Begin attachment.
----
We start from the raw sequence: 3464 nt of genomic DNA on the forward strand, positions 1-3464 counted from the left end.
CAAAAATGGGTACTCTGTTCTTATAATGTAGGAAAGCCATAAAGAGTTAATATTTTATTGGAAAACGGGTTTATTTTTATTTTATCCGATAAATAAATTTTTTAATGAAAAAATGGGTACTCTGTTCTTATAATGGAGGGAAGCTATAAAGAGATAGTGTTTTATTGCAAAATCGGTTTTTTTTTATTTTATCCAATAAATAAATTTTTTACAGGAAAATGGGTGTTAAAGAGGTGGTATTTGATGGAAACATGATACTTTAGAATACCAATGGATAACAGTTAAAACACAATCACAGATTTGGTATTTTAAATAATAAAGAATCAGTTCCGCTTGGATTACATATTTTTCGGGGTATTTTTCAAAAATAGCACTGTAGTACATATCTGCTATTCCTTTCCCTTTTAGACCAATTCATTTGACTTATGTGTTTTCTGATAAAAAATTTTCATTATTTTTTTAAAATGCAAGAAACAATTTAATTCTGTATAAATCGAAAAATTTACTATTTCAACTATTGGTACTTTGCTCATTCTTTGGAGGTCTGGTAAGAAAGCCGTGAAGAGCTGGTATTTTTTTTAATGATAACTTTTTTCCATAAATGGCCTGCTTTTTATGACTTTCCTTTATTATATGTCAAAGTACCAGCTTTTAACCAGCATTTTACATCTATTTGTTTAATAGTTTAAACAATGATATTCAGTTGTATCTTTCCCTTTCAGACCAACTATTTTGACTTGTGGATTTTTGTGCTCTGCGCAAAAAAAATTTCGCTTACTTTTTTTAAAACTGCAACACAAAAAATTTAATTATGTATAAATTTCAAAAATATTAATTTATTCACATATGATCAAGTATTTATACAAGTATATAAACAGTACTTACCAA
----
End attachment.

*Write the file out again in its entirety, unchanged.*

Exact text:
We start from the raw sequence: 3464 nt of genomic DNA on the forward strand, positions 1-3464 counted from the left end.
CAAAAATGGGTACTCTGTTCTTATAATGTAGGAAAGCCATAAAGAGTTAATATTTTATTGGAAAACGGGTTTATTTTTATTTTATCCGATAAATAAATTTTTTAATGAAAAAATGGGTACTCTGTTCTTATAATGGAGGGAAGCTATAAAGAGATAGTGTTTTATTGCAAAATCGGTTTTTTTTTATTTTATCCAATAAATAAATTTTTTACAGGAAAATGGGTGTTAAAGAGGTGGTATTTGATGGAAACATGATACTTTAGAATACCAATGGATAACAGTTAAAACACAATCACAGATTTGGTATTTTAAATAATAAAGAATCAGTTCCGCTTGGATTACATATTTTTCGGGGTATTTTTCAAAAATAGCACTGTAGTACATATCTGCTATTCCTTTCCCTTTTAGACCAATTCATTTGACTTATGTGTTTTCTGATAAAAAATTTTCATTATTTTTTTAAAATGCAAGAAACAATTTAATTCTGTATAAATCGAAAAATTTACTATTTCAACTATTGGTACTTTGCTCATTCTTTGGAGGTCTGGTAAGAAAGCCGTGAAGAGCTGGTATTTTTTTTAATGATAACTTTTTTCCATAAATGGCCTGCTTTTTATGACTTTCCTTTATTATATGTCAAAGTACCAGCTTTTAACCAGCATTTTACATCTATTTGTTTAATAGTTTAAACAATGATATTCAGTTGTATCTTTCCCTTTCAGACCAACTATTTTGACTTGTGGATTTTTGTGCTCTGCGCAAAAAAAATTTCGCTTACTTTTTTTAAAACTGCAACACAAAAAATTTAATTATGTATAAATTTCAAAAATATTAATTTATTCACATATGATCAAGTATTTATACAAGTATATAAACAGTACTTACCAA